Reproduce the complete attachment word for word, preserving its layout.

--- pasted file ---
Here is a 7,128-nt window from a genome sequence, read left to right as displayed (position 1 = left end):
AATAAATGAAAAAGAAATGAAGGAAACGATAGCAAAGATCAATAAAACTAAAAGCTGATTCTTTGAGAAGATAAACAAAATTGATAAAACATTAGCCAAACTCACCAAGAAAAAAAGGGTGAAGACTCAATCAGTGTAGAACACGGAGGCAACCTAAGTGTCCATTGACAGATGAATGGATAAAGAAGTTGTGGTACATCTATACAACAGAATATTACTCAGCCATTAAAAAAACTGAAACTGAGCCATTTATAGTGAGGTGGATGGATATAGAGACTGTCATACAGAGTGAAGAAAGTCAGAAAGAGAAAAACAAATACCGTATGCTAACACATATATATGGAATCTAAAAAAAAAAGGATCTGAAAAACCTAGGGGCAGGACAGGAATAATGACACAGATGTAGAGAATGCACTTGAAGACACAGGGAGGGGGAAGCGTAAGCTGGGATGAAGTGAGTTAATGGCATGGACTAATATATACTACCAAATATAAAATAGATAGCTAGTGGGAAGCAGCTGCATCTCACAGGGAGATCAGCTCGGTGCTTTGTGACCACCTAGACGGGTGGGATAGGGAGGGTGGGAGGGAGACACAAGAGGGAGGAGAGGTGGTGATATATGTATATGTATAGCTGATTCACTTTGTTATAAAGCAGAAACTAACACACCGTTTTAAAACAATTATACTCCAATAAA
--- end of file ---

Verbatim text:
Here is a 7,128-nt window from a genome sequence, read left to right as displayed (position 1 = left end):
AATAAATGAAAAAGAAATGAAGGAAACGATAGCAAAGATCAATAAAACTAAAAGCTGATTCTTTGAGAAGATAAACAAAATTGATAAAACATTAGCCAAACTCACCAAGAAAAAAAGGGTGAAGACTCAATCAGTGTAGAACACGGAGGCAACCTAAGTGTCCATTGACAGATGAATGGATAAAGAAGTTGTGGTACATCTATACAACAGAATATTACTCAGCCATTAAAAAAACTGAAACTGAGCCATTTATAGTGAGGTGGATGGATATAGAGACTGTCATACAGAGTGAAGAAAGTCAGAAAGAGAAAAACAAATACCGTATGCTAACACATATATATGGAATCTAAAAAAAAAAGGATCTGAAAAACCTAGGGGCAGGACAGGAATAATGACACAGATGTAGAGAATGCACTTGAAGACACAGGGAGGGGGAAGCGTAAGCTGGGATGAAGTGAGTTAATGGCATGGACTAATATATACTACCAAATATAAAATAGATAGCTAGTGGGAAGCAGCTGCATCTCACAGGGAGATCAGCTCGGTGCTTTGTGACCACCTAGACGGGTGGGATAGGGAGGGTGGGAGGGAGACACAAGAGGGAGGAGAGGTGGTGATATATGTATATGTATAGCTGATTCACTTTGTTATAAAGCAGAAACTAACACACCGTTTTAAAACAATTATACTCCAATAAA